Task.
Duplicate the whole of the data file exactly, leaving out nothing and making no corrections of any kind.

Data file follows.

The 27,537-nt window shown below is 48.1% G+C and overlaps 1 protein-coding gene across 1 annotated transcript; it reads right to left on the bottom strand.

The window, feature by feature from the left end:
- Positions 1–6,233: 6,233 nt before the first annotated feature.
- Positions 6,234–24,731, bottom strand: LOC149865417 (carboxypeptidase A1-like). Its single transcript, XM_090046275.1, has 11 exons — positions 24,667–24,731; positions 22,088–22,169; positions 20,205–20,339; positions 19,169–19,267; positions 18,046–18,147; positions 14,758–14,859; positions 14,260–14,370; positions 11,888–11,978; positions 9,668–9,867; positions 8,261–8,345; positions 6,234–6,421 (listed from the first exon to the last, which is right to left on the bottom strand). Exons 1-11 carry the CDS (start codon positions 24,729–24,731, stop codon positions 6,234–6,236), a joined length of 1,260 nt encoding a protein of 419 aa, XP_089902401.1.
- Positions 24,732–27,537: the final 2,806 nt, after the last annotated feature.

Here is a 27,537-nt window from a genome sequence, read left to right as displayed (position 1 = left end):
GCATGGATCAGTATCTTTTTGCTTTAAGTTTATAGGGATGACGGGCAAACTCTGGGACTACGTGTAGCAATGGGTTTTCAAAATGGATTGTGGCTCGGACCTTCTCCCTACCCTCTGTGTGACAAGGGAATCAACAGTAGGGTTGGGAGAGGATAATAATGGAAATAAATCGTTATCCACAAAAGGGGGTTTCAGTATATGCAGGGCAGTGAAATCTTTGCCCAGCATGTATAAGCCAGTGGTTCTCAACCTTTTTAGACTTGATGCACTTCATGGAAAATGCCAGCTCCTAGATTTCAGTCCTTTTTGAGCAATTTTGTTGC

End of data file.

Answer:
The 27,537-nt window shown below is 48.1% G+C and overlaps 1 protein-coding gene across 1 annotated transcript; it reads right to left on the bottom strand.

The window, feature by feature from the left end:
- Positions 1–6,233: 6,233 nt before the first annotated feature.
- Positions 6,234–24,731, bottom strand: LOC149865417 (carboxypeptidase A1-like). Its single transcript, XM_090046275.1, has 11 exons — positions 24,667–24,731; positions 22,088–22,169; positions 20,205–20,339; positions 19,169–19,267; positions 18,046–18,147; positions 14,758–14,859; positions 14,260–14,370; positions 11,888–11,978; positions 9,668–9,867; positions 8,261–8,345; positions 6,234–6,421 (listed from the first exon to the last, which is right to left on the bottom strand). Exons 1-11 carry the CDS (start codon positions 24,729–24,731, stop codon positions 6,234–6,236), a joined length of 1,260 nt encoding a protein of 419 aa, XP_089902401.1.
- Positions 24,732–27,537: the final 2,806 nt, after the last annotated feature.

Here is a 27,537-nt window from a genome sequence, read left to right as displayed (position 1 = left end):
GCATGGATCAGTATCTTTTTGCTTTAAGTTTATAGGGATGACGGGCAAACTCTGGGACTACGTGTAGCAATGGGTTTTCAAAATGGATTGTGGCTCGGACCTTCTCCCTACCCTCTGTGTGACAAGGGAATCAACAGTAGGGTTGGGAGAGGATAATAATGGAAATAAATCGTTATCCACAAAAGGGGGTTTCAGTATATGCAGGGCAGTGAAATCTTTGCCCAGCATGTATAAGCCAGTGGTTCTCAACCTTTTTAGACTTGATGCACTTCATGGAAAATGCCAGCTCCTAGATTTCAGTCCTTTTTGAGCAATTTTGTTGC